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Ruoh-Nan Yan Awarded USDA Grant

Congratulations to Dr. Ruoh-Nan (Terry) Yan, Associate Professor in the department of Design and Merchandising, and her team for receiving a $466,052 grant from the United States Department of Agriculture for the Higher Education Challenge (HEC) Grants Program

The grant impacts student awareness of and appreciation for the ways that small business can maintain fiber, fabric, and related product industry competitiveness on a global platform.


The goal of this project is to increase students’ knowledge of how small business is critical to the US fiber, fabric, and related products (FFRP) industry’s global competitiveness. Approximately one-half of all FFRP manufacturing firms in the US are small businesses. It is therefore very likely that graduates with degrees in this area will go on to either work for a small business, to partner with one during the production process, or to start their own.

Conducted through existing international collaborative industry and academic partnerships between four US institutions and faculty and industry in Russia, Thailand, South Africa, and India, this project addresses an industry need by creating learning opportunities that emphasize the global industry context in which small businesses operate.

Products of the project include educational materials and modules that foster students’ knowledge of small business and develop entrepreneurial competencies and an assessment tool to measure them. Using the international collaborative framework created for this project to develop educational materials and curricula that emerge from the real-world of industry, project products, results, and outcomes will ensure that graduates are prepared to make significant contributions to strengthening the US workforce while achieving their career goals; therefore our project will have a positive impact on the quality of undergraduate education in the human and consumer sciences.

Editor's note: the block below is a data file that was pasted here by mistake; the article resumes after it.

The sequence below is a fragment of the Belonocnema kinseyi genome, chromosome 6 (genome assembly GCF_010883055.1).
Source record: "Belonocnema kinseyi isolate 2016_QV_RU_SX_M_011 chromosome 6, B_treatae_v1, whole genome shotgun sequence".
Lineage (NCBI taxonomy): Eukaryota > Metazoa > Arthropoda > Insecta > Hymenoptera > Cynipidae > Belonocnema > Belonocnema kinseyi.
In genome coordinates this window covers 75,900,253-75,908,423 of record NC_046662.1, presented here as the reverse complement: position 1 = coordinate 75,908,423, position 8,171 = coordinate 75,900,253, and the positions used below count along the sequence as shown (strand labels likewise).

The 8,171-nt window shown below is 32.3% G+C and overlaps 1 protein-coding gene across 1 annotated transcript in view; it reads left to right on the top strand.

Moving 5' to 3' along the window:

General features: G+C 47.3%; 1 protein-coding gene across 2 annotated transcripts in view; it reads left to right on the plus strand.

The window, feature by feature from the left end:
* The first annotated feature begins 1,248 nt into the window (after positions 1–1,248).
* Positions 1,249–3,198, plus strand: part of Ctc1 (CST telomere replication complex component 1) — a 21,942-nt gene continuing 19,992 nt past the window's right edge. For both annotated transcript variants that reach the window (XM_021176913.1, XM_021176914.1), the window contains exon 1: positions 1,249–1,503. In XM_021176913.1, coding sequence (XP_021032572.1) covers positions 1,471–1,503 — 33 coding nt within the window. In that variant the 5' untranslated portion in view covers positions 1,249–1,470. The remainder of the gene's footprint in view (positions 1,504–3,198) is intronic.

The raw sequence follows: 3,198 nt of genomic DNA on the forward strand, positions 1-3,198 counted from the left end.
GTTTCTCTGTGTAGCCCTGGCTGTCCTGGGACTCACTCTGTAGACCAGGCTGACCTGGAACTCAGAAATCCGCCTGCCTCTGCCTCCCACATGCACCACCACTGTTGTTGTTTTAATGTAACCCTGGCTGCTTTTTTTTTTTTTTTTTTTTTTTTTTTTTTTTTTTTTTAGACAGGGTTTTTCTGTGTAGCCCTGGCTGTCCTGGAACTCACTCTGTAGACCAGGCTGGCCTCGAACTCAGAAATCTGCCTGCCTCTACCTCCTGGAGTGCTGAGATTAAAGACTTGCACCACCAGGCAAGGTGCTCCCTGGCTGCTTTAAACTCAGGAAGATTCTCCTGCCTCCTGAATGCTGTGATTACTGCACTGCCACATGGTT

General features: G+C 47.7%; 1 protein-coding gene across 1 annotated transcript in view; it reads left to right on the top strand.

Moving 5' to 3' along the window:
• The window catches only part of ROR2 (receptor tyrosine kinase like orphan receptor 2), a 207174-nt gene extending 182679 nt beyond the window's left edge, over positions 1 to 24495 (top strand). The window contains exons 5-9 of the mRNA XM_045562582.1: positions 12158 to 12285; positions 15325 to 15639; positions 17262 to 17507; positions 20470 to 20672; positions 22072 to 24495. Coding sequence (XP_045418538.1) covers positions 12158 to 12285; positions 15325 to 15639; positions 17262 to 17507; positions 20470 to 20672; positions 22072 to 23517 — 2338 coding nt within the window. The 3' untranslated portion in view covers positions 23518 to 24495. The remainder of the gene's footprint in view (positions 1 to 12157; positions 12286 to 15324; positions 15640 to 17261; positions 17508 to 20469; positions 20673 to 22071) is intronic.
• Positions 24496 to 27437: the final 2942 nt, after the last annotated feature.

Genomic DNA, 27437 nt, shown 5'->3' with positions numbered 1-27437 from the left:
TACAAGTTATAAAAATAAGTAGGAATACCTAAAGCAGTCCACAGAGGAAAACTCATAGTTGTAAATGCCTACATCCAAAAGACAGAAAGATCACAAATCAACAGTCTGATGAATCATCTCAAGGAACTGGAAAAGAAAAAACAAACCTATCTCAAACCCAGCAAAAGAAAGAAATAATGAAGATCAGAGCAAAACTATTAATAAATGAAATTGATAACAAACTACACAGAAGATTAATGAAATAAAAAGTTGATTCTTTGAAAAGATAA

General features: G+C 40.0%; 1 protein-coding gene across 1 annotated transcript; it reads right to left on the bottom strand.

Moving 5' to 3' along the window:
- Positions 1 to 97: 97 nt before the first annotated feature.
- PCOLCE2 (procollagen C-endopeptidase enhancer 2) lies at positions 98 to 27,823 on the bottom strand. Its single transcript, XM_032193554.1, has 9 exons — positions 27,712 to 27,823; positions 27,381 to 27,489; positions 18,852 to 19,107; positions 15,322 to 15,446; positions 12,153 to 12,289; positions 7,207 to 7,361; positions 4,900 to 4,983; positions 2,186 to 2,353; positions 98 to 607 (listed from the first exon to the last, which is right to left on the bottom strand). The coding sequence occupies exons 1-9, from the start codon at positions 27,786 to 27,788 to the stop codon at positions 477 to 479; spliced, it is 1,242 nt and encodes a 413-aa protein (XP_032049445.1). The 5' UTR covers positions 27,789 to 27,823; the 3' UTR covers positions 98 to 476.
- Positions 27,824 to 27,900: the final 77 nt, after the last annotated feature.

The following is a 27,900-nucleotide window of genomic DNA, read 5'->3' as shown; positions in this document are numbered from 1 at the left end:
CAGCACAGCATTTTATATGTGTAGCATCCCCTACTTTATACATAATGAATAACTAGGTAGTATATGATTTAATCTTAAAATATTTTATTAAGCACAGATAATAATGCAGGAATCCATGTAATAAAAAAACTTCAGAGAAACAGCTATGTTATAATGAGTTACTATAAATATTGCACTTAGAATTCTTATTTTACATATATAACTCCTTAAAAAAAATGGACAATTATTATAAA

The evaluation of the project will be conducted by Dr. Julie Maertens, Senior Evaluator in the Colorado State University STEM Center. Assessments have been built into the overall design of the project, and both formative and summative evaluation will be used to gauge the effectiveness of the project’s products, results, and outcomes.

The conceptual framework for the evaluation will be organized using the Kirkpatrick model, which is designed to determine aptitude derived from training and educational programs based on four levels of criteria, including Reaction [RN], Learning [L], Behavior [B], and Results [RT] (Kirkpatrick, 1994). The operational framework will use observable data to conduct both formative and summative evaluation of the program, and will serve four main purposes: 1) To determine how well the project is implemented, 2) To determine if the developed materials and strategies meet the project objectives, 3) To assess whether the developed materials and strategies are culturally responsive to diverse learning needs, and 4) To determine whether the project results add value to existing FANH-related programs.